Its vs. It’s
its – Associated with a thing previously mentioned or in reference to an animal without prior knowledge of the animal’s gender.
Incorrect: That monkey will never be a ballet dancer; it’s posture is horrendous.
Correct: That monkey will never be a ballet dancer; its posture is horrendous.
it’s – Contraction of it is or it has.
Incorrect: John bikes to work. Its his favorite part of the day.
Correct: John bikes to work. It’s his favorite part of the day.
Lose vs. Loose
lose – To be deprived of or cease to have; to cause someone to fail to gain or retain something.
Incorrect: Loose weight in 5 weeks or loose your chance to go to the beach!
Correct: Lose weight in 5 weeks or lose your chance to go to the beach!
loose – Not firmly or tightly fixed in place; to release or set free.
Incorrect: The dog’s collar was lose, so Bob tightened it before the dog got lose.
Correct: The dog’s collar was loose, so Bob tightened it before the dog got loose.
Your vs. You’re
your – Possessive form of you (typically used before a noun).
Incorrect: You’re article writing skills have improved!
Correct: Your article writing skills have improved!
you’re – Contraction of you are.
Incorrect: Your an article writing master!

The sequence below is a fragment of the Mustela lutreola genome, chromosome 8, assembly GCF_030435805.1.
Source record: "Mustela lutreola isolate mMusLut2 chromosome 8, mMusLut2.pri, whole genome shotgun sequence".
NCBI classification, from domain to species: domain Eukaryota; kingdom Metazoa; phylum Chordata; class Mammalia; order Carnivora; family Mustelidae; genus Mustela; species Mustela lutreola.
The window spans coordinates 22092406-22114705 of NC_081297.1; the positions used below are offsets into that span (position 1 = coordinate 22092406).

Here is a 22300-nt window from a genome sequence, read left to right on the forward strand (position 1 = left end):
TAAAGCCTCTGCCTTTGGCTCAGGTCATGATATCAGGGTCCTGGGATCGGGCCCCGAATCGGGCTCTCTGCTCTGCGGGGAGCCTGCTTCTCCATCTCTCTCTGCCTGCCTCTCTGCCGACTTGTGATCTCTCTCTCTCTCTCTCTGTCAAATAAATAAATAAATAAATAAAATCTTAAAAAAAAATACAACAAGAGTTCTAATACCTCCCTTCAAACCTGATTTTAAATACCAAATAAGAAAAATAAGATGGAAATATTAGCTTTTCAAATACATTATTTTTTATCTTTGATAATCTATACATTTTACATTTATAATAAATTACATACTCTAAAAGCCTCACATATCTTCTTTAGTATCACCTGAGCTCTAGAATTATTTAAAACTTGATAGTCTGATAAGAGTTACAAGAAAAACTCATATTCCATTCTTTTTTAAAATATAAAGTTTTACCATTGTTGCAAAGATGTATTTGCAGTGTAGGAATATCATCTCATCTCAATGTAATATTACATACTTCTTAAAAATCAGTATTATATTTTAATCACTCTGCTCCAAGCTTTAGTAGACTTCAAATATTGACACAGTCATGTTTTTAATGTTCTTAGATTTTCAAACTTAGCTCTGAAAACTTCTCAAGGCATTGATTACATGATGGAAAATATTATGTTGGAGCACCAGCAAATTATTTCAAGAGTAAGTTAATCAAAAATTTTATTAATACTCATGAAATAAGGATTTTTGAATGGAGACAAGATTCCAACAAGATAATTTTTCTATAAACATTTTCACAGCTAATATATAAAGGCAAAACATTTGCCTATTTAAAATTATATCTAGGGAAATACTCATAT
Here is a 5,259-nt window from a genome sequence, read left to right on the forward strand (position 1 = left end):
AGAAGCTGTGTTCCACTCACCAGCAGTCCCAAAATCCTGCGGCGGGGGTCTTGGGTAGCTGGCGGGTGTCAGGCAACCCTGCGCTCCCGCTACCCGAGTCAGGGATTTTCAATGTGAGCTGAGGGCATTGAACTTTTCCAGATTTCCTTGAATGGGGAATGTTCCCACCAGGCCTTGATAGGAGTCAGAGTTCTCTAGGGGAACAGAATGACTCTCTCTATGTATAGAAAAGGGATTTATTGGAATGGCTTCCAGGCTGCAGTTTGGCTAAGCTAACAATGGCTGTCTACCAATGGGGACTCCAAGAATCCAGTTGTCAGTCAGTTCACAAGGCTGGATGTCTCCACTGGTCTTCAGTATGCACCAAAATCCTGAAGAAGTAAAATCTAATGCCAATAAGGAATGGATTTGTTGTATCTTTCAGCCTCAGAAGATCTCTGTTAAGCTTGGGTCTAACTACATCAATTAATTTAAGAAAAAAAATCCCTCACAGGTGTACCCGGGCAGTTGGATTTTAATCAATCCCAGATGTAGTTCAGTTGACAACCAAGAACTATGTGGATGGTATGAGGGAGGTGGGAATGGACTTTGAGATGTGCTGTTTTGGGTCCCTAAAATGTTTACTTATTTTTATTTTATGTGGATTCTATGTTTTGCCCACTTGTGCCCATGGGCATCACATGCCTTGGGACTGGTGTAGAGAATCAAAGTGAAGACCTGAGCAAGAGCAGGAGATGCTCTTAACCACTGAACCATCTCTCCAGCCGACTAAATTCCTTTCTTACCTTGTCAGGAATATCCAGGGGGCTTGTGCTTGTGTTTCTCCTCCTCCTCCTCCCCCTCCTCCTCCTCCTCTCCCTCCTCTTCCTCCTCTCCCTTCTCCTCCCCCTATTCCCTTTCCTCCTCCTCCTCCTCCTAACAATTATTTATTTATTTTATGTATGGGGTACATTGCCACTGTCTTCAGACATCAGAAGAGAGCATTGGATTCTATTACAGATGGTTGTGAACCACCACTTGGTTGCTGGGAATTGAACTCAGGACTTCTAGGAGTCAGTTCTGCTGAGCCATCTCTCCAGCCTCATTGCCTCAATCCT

Correct: You’re an article writing master!
Their vs. They’re vs. There
their – Possessive adjective indicating a particular noun belongs to them.
Incorrect: There keys are in the ignition.
Correct: Their keys are in the ignition.
they’re – Contraction of they are.
Incorrect: Where are they? Their at the shop.
Correct: Where are they? They’re at the shop.
there – Reference to the existence of something; a place or position.
Incorrect: Their is a reason why the pie is gone. John ate the last slice over they’re.
Correct: There is a reason why the pie is gone. John ate the last slice over there.
To vs. Too
to – In the direction of or at; used with the base form of a verb to show the verb is in the infinitive.
Incorrect: Susan goes too the store too buy vegetables.
Correct: Susan goes to the store to buy vegetables.
too – Very, as well, also.